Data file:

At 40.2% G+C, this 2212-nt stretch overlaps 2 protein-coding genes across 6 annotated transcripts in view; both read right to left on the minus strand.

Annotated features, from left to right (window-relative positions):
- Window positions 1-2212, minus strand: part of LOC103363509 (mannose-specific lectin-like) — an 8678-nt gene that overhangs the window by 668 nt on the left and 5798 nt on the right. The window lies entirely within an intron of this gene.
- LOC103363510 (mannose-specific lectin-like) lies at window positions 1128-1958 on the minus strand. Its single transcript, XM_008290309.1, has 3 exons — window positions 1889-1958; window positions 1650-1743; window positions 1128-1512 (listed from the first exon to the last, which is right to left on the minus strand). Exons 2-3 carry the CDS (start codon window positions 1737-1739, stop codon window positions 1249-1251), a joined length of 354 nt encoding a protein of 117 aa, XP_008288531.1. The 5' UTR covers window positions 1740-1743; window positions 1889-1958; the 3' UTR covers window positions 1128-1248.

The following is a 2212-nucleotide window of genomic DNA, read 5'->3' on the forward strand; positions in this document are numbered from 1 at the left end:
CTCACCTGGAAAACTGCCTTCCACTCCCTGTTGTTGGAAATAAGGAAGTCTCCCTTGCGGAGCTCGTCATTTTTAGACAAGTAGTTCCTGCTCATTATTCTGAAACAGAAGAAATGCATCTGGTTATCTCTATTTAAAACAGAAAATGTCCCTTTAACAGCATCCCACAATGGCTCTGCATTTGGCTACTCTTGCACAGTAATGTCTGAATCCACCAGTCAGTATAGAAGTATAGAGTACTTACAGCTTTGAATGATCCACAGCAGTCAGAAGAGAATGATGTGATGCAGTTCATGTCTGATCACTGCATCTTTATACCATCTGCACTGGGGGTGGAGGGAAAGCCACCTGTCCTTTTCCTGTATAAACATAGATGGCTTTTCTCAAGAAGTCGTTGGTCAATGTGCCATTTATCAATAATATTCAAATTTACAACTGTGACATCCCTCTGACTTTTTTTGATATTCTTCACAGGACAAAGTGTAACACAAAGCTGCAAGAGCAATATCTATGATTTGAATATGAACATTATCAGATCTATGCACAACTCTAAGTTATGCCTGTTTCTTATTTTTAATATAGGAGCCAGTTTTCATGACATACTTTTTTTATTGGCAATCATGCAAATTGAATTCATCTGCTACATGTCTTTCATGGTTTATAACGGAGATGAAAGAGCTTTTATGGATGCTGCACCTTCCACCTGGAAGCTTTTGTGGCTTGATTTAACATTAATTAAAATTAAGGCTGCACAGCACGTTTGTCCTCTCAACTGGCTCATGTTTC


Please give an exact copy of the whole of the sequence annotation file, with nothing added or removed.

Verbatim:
At 40.2% G+C, this 2212-nt stretch overlaps 2 protein-coding genes across 6 annotated transcripts in view; both read right to left on the minus strand.

Annotated features, from left to right (window-relative positions):
- Window positions 1-2212, minus strand: part of LOC103363509 (mannose-specific lectin-like) — an 8678-nt gene that overhangs the window by 668 nt on the left and 5798 nt on the right. The window lies entirely within an intron of this gene.
- LOC103363510 (mannose-specific lectin-like) lies at window positions 1128-1958 on the minus strand. Its single transcript, XM_008290309.1, has 3 exons — window positions 1889-1958; window positions 1650-1743; window positions 1128-1512 (listed from the first exon to the last, which is right to left on the minus strand). Exons 2-3 carry the CDS (start codon window positions 1737-1739, stop codon window positions 1249-1251), a joined length of 354 nt encoding a protein of 117 aa, XP_008288531.1. The 5' UTR covers window positions 1740-1743; window positions 1889-1958; the 3' UTR covers window positions 1128-1248.

The following is a 2212-nucleotide window of genomic DNA, read 5'->3' on the forward strand; positions in this document are numbered from 1 at the left end:
CTCACCTGGAAAACTGCCTTCCACTCCCTGTTGTTGGAAATAAGGAAGTCTCCCTTGCGGAGCTCGTCATTTTTAGACAAGTAGTTCCTGCTCATTATTCTGAAACAGAAGAAATGCATCTGGTTATCTCTATTTAAAACAGAAAATGTCCCTTTAACAGCATCCCACAATGGCTCTGCATTTGGCTACTCTTGCACAGTAATGTCTGAATCCACCAGTCAGTATAGAAGTATAGAGTACTTACAGCTTTGAATGATCCACAGCAGTCAGAAGAGAATGATGTGATGCAGTTCATGTCTGATCACTGCATCTTTATACCATCTGCACTGGGGGTGGAGGGAAAGCCACCTGTCCTTTTCCTGTATAAACATAGATGGCTTTTCTCAAGAAGTCGTTGGTCAATGTGCCATTTATCAATAATATTCAAATTTACAACTGTGACATCCCTCTGACTTTTTTTGATATTCTTCACAGGACAAAGTGTAACACAAAGCTGCAAGAGCAATATCTATGATTTGAATATGAACATTATCAGATCTATGCACAACTCTAAGTTATGCCTGTTTCTTATTTTTAATATAGGAGCCAGTTTTCATGACATACTTTTTTTATTGGCAATCATGCAAATTGAATTCATCTGCTACATGTCTTTCATGGTTTATAACGGAGATGAAAGAGCTTTTATGGATGCTGCACCTTCCACCTGGAAGCTTTTGTGGCTTGATTTAACATTAATTAAAATTAAGGCTGCACAGCACGTTTGTCCTCTCAACTGGCTCATGTTTC